Original article

Scand J Work Environ Health 2003;29(2):143-151    pdf

doi:10.5271/sjweh.716

Neurobehavioral effects during experimental exposure to 1-octanol and isopropanol

by van Thriel C, Kiesswetter E, Blaszkewicz M, Golka K, Seeber A

Objectives The study examined acute neurobehavioral effects provoked by controlled exposure to 1-octanol and isopropanol among male volunteers.

Methods In a 29-m3 exposure laboratory, 24 male students (mean age 25.8 years) were exposed to 1-octanol and isopropanol. Each substance was used in two concentrations (0.1 and 6.4 ppm for 1-octanol; 34.9 and 189.9 ppm for isopropanol:). In a crossover design, each subject was exposed for 4 hours to the conditions. Twelve subjects reported enhanced chemical sensitivity; the other 12 were age-matched controls. At the onset and end of the exposures neurobehavioral tests were administered and symptoms were rated.

Results At the end of the high and low isopropanol exposures the tiredness ratings were elevated, but no dose-dependence could be confirmed. For both substances and concentrations, the annoyance ratings increased during the exposure, but only for isopropanol did the increase show a dose-response relation. The subjects reported olfactory symptoms during the exposure to the high isopropanol and both 1-octanol concentrations. Isopropanol provoked no sensory irritation, whereas high 1-octanol exposure slightly enhanced it. Only among the subjects with enhanced chemical sensitivity were both 1-octanol concentrations associated with a stronger increase in annoyance, and lower detection rates were observed in a divided attention task.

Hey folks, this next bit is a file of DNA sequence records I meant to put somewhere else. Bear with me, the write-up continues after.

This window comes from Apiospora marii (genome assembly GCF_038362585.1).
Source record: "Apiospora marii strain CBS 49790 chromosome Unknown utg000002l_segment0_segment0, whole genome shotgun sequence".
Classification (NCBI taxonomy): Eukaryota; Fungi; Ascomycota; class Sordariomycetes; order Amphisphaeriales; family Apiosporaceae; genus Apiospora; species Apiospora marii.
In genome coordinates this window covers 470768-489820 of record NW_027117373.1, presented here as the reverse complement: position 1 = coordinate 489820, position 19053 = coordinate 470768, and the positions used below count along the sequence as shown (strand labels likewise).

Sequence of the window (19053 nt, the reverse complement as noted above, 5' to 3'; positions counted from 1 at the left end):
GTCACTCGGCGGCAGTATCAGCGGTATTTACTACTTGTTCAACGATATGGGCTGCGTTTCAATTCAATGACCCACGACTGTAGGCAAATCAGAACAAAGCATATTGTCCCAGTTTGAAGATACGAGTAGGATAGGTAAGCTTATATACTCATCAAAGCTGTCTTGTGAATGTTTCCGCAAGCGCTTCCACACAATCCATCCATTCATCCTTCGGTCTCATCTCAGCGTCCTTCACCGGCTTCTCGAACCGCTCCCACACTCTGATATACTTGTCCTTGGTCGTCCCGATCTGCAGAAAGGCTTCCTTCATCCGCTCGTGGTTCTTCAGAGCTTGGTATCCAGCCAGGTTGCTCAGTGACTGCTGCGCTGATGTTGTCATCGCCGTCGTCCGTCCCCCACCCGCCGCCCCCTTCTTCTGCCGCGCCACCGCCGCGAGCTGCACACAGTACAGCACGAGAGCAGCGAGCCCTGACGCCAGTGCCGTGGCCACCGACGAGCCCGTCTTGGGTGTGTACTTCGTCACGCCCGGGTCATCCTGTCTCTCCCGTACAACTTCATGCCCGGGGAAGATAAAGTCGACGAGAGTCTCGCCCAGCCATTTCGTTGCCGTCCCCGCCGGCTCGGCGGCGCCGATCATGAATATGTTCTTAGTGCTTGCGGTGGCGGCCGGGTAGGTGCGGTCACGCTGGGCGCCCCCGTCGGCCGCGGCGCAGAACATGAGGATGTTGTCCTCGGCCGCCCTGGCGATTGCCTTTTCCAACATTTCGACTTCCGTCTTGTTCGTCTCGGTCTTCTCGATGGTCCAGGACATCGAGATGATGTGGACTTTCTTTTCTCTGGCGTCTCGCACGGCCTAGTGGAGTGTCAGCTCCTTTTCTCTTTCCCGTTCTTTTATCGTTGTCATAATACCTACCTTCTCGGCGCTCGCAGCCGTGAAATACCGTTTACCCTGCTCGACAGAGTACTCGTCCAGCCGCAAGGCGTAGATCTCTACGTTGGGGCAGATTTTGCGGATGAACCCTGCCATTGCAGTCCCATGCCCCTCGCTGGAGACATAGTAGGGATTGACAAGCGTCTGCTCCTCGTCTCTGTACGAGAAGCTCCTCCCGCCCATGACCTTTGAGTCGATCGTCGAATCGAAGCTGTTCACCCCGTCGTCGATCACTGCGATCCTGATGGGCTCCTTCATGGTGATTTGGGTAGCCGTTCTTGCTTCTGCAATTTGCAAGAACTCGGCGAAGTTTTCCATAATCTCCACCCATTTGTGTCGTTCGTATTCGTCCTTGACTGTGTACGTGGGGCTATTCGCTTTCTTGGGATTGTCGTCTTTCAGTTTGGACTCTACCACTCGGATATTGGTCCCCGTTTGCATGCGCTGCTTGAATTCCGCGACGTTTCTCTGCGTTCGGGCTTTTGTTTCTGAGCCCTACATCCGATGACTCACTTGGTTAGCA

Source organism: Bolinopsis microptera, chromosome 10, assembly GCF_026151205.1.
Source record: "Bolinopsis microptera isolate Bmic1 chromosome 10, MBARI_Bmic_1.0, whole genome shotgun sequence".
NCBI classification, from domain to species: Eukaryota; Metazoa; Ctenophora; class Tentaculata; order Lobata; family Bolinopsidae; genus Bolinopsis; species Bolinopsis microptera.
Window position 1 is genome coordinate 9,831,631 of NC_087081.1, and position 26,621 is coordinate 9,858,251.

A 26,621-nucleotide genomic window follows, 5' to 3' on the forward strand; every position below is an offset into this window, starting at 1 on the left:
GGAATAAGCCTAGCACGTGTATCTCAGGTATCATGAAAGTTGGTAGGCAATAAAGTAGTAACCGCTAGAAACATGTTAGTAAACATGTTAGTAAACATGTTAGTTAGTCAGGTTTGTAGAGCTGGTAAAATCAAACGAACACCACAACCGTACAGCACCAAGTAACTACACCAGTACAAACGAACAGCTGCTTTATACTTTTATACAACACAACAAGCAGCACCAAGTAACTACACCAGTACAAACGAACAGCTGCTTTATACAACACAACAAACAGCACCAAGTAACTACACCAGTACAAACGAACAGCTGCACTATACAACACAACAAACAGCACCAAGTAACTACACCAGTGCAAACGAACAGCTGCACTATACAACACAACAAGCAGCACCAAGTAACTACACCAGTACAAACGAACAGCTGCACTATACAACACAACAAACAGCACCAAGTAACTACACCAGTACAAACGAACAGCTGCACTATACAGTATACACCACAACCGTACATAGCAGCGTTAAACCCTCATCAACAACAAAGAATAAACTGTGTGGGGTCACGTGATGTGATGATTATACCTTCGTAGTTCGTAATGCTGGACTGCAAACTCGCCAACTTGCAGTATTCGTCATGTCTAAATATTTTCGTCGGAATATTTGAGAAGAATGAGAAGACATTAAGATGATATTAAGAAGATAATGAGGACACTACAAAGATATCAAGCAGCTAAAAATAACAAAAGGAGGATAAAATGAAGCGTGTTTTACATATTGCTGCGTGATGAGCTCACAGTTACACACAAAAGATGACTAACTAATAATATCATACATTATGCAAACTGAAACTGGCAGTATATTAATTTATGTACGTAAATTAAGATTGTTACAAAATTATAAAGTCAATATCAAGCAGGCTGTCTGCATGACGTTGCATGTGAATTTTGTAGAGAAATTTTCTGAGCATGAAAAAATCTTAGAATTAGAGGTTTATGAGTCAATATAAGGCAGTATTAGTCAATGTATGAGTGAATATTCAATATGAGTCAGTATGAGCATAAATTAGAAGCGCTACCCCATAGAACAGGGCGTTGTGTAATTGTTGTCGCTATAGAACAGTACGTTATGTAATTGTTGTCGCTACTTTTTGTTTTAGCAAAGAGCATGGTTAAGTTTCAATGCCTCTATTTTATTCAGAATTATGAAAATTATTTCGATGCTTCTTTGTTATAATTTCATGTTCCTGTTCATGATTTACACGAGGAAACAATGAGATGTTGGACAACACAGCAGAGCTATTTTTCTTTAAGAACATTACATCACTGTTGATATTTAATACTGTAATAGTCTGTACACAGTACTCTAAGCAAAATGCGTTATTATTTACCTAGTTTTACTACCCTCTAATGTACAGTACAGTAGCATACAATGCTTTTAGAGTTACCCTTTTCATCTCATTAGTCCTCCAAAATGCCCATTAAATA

Conclusions Previous studies reporting no neurobehavioral effects for isopropanol (up to 400 ppm) were confirmed. The results obtained for 1-octanol lacked dose-dependency, and their evaluation is difficult. The annoying odor of 1-octanol may mask sensory irritation and prevent subjects with enhanced chemical sensitivity from concentrating on performance in a demanding task.

The following articles refer to this text: 2004;30(6):486-496; 2009;35(1):1-5